The results of Table Table11 allowed the construction of Fig. Fig.2,2, which correlates the GC3 values of the genes with the GC values of the DNA fractions in which genes were localized. This correlation has a very good coefficient (r = 0.9) and a high slope (s = 8.2). In fact, coding sequences exhibiting GC3 values as low as 18% and as high as 82% are known in the Arabidopsis genome (see above and Fig. Fig.11C). If these points are introduced in Fig. Fig.22 (solid circles), the GC range of the regions containing genes is extended from 5% (see above) to 8%, namely, from 34% to 42% GC. In turn, if this range is superimposed on the CsCl profile, it defines the DNA range in which the protein-encoding genes are located. This range covers about 85% of the main band, namely, 92 Mb, of Arabidopsis DNA (see Fig. Fig.11A). As expected, the GC values of the same coding sequences are also correlated with the GC values of the corresponding DNA fractions, the slope being, however, only 3.5 (not shown).

Finally, the distribution of ORFs in the long sequences from Arabidopsis indicated a fairly uniform gene density. Indeed, maximal and minimal values of ORF density were comprised (Fig. (Fig.3)3) within a twofold range (from 15 to 32 ORFs per 100 kb), and the average ORF concentration only varied by ±15% in 1% GC bins.

Figure 3
ORF density (number of ORFs per 100 kb) in large (>50 kb) DNA segments from Arabidopsis (circles). Average values were also estimated for each 1% GC bin (horizontal bars).


Compositional Distribution of DNA Molecules.

As far as the centrifugation in a CsCl density gradient is concerned, Arabidopsis DNA is characterized by a narrower main band (Fig. (Fig.11A) compared with the DNAs from Gramineae. Indeed, the GC range of the main band of Arabidopsis DNA is only 12% vs. 20% GC in the case of maize, rice, and barley (5). The modal buoyant density of Arabidopsis DNA, 1.696 g/cm3, corresponds to 36.7% GC, and is significantly lower than the values, 41.4% and 40.3%, that were previously estimated from melting temperature measurements (11) and fluorochrome binding (19), respectively. The 36.7% GC value is in excellent agreement with the modal value, 36.5% GC, found when analyzing long (>50 kb) Arabidopsis sequences present in the GenBank (Fig. (Fig.11B). The lower buoyant density of Arabidopsis DNA compared with DNAs from Gramineae (1.7019 g/cm3 for barley, 1.7023 g/cm3 for maize and 1.7026 g/cm3 for rice and wheat; see refs. 1 and 5) account for the fact that rDNA (which has the same buoyant density in all these genomes) appears as a separate peak in Fig. Fig.11A.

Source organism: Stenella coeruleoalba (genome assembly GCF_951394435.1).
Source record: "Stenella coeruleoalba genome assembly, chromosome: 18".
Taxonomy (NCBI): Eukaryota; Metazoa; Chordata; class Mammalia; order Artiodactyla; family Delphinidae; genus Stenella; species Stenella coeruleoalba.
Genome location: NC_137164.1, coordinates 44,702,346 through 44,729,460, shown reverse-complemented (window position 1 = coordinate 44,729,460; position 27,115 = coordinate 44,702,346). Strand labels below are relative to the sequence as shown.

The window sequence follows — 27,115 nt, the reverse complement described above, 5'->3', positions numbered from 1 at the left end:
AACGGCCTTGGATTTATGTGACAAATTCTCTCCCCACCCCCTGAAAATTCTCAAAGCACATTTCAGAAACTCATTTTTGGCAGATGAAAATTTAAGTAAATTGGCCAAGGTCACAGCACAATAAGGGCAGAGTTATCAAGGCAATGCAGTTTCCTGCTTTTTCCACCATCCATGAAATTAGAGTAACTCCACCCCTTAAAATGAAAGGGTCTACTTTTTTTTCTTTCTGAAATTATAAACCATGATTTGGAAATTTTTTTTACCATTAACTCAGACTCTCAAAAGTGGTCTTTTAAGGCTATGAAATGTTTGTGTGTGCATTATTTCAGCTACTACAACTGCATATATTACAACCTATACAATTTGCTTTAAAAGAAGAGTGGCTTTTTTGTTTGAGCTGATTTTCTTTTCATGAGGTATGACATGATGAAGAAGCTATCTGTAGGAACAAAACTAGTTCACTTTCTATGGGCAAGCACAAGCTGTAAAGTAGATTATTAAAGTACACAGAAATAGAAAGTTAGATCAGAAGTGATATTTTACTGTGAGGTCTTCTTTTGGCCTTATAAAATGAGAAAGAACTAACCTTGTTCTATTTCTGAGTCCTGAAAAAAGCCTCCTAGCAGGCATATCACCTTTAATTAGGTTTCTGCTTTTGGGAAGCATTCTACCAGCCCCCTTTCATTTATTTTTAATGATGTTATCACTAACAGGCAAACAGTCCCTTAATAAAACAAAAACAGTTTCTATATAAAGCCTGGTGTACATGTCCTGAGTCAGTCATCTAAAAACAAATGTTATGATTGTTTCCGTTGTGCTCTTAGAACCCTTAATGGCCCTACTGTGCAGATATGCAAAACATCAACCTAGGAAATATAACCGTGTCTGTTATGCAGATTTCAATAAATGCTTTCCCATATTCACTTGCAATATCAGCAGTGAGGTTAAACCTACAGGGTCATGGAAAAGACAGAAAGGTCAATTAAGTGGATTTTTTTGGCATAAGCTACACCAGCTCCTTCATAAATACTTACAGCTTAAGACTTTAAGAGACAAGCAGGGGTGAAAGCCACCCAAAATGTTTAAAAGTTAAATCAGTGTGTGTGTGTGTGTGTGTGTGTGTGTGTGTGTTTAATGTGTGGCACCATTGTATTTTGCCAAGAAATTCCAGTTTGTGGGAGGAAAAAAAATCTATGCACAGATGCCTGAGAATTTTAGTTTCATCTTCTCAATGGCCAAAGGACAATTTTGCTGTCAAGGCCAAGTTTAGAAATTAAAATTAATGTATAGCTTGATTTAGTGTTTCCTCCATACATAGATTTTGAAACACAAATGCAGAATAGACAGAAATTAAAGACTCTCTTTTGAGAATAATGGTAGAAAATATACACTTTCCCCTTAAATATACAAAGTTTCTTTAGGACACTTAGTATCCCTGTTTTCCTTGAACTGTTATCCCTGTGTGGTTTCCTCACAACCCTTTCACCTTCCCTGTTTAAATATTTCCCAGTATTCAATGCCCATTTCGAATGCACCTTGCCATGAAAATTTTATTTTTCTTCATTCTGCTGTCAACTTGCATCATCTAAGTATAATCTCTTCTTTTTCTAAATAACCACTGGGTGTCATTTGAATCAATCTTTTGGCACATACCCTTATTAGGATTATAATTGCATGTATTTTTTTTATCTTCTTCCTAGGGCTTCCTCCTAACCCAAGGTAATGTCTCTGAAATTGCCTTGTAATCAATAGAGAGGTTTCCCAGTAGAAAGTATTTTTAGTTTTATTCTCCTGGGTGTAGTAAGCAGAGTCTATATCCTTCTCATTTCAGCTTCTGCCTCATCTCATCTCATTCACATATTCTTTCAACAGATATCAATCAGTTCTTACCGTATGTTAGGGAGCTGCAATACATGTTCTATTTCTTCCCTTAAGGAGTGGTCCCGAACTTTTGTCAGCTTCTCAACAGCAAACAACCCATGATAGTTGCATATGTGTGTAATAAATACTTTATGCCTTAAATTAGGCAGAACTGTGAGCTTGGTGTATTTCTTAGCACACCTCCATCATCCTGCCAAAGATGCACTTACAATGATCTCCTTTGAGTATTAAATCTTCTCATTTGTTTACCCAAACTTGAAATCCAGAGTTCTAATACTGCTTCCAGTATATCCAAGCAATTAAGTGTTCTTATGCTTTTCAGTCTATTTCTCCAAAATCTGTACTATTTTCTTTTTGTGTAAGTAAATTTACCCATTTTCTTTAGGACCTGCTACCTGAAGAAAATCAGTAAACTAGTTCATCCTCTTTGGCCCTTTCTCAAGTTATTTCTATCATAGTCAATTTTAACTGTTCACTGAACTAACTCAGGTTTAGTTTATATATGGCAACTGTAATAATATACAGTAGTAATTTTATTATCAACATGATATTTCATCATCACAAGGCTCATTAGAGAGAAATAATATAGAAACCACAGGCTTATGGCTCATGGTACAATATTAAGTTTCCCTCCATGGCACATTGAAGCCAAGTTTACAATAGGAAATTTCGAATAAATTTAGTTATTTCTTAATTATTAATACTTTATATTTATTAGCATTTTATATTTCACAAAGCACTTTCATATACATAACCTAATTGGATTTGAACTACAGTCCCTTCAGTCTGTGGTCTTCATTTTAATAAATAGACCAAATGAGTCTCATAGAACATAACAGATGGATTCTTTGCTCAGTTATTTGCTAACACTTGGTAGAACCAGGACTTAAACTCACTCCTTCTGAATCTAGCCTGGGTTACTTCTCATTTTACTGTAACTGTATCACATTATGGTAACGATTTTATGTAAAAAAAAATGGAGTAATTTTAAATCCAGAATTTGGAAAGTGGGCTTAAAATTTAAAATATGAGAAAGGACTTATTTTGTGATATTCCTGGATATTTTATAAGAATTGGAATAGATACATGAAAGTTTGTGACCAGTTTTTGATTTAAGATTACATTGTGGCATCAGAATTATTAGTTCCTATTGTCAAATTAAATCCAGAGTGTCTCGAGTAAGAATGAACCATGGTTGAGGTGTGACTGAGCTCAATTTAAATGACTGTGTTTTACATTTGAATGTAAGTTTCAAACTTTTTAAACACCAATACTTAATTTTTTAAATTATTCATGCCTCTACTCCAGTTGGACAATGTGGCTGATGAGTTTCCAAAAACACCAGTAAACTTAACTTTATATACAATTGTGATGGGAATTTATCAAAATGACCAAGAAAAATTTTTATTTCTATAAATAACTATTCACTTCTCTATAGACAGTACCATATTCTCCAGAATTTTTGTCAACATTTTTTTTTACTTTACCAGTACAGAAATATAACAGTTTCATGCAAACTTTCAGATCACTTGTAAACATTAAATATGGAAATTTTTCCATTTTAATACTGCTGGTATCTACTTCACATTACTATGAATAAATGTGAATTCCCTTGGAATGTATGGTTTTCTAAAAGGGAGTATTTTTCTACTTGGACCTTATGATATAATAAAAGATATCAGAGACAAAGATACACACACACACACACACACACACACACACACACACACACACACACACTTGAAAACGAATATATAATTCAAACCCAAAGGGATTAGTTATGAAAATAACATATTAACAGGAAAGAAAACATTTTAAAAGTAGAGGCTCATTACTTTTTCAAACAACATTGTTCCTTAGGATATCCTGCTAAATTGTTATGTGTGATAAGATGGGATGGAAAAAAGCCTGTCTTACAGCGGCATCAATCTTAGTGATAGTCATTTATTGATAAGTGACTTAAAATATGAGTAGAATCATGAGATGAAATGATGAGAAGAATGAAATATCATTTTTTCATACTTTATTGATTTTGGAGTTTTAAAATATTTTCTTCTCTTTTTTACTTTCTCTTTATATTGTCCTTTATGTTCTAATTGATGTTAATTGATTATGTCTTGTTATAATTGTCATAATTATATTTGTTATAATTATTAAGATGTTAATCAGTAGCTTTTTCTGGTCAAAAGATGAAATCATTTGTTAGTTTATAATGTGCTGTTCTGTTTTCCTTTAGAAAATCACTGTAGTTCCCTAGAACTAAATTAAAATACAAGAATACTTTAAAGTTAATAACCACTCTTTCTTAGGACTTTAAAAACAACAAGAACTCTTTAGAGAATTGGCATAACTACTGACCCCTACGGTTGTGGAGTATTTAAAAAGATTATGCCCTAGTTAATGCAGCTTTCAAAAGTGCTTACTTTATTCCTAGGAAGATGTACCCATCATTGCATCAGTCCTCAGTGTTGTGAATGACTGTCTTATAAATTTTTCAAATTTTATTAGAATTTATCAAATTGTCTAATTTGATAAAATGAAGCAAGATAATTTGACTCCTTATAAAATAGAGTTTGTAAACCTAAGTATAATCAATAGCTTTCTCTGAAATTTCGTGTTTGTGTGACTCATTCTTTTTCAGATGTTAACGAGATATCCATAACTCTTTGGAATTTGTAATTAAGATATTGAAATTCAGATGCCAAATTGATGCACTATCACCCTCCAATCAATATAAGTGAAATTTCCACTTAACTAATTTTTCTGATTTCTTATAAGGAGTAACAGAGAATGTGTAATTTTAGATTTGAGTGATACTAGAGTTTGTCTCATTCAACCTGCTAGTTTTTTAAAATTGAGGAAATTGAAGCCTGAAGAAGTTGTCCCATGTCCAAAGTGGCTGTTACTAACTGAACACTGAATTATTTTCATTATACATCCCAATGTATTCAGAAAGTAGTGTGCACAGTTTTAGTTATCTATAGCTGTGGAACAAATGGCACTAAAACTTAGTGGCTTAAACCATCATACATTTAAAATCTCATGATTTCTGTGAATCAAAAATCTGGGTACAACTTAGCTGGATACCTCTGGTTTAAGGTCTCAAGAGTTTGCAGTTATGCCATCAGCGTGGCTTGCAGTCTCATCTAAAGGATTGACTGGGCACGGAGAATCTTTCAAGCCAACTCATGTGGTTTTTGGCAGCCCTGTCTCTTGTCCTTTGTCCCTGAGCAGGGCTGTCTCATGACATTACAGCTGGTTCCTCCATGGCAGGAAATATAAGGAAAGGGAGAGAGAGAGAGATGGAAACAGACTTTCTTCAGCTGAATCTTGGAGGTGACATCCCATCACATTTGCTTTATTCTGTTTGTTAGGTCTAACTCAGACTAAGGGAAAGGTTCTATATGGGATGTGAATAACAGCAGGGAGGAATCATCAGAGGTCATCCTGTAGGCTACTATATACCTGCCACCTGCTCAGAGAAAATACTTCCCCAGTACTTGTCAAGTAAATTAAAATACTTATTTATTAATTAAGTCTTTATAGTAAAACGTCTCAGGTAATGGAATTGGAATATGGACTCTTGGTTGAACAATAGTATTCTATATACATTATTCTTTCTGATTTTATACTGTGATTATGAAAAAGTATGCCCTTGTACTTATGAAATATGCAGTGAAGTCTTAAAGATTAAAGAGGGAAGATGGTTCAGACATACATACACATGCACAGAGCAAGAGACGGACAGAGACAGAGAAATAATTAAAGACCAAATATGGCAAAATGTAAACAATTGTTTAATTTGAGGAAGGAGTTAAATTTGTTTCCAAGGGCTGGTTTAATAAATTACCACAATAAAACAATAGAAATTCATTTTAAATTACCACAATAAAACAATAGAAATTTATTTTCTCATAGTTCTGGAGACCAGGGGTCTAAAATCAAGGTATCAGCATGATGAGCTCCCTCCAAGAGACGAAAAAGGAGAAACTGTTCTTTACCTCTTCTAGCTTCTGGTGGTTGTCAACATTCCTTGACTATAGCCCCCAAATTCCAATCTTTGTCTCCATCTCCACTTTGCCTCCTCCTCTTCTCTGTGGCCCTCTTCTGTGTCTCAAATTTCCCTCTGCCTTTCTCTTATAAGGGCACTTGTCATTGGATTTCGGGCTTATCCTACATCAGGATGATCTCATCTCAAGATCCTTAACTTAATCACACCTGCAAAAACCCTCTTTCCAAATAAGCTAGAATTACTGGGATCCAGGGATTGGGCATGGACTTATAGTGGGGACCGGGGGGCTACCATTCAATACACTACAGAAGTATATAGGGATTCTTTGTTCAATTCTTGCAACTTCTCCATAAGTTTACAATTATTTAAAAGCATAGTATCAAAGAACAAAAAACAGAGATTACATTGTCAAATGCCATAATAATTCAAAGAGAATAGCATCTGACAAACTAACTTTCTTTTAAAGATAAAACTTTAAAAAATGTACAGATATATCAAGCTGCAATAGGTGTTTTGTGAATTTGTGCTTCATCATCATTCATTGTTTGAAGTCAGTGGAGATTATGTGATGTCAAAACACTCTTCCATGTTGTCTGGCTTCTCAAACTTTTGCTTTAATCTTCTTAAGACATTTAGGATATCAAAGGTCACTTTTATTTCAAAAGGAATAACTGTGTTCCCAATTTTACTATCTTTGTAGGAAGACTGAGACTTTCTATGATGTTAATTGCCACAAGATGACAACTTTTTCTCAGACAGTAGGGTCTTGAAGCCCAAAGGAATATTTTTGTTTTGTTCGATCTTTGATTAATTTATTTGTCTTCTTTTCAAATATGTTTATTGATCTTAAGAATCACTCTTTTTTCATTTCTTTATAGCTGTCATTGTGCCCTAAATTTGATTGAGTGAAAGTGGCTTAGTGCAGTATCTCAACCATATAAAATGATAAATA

The discrepancy in the GC range of the distribution of long (>50 kb) sequences from GenBank (6% GC) and of DNA molecules (12% GC) seems to be essentially due to a lack of representation of GC-poor DNA in the sequences available so far, which only correspond to 8% of the genome. This may be not surprising because the GC-poor DNA is likely to correspond to gene-empty regions of repeated sequences, which have not been cloned or investigated. A spreading of the CsCl band due to the brownian diffusion of the Arabidopsis DNA sample may also contribute, to a small extent, to the discrepancy.

Gene Distribution.

Coding sequences from Arabidopsis (Fig. (Fig.11C) are characterized by a wide range of the GC3 distribution (18–82%), in agreement with previous data (1, 4). The average GC level, 45.2%, is higher than the average GC level of main band DNA, about 36.5%, and all points are well above the unity slope line, so that coding sequences stand out, like islands, from the intergenic sequences (increasingly so with increasing GC of coding sequences; this feature was previously found in the human genome; ref. 20).

Arabidopsis genes are distributed over DNA compositional fractions which cover an 8% GC range (Fig. (Fig.11A). This GC range is much larger than that found for the gene space in the genomes of Gramineae, 0.8–1.6% GC, or pea, 2% GC, even though these plants have CsCl bands covering a GC range almost twice as broad as the Arabidopsis main band. As expected, Arabidopsis DNA fractions containing genes correspond to a much larger percentage of main band DNA compared with Gramineae (85% vs. 12–24%).

In Arabidopsis there is an evident correlation between the GC3 levels of genes and the GC level of the DNA fractions in which genes are localized (Fig. (Fig.2).2). Because of their very narrow gene spaces, this correlation can barely be detected in Gramineae. The slope of the correlation is much steeper compared with that found (21) in the human genome, 8.2 vs. 2.9. This can be understood if one considers that all Arabidopsis genes are comprised in DNA fragments covering a 8% GC range, whereas human genes are comprised in DNA fragments covering a 25% GC range. The ratio of slopes is very close to the ratio of the ranges, 3.1. Likewise, the slope, 3.5, of GC of coding sequences versus GC of DNA fragments containing them is larger than that, 1.4, exhibited by human coding sequences (20).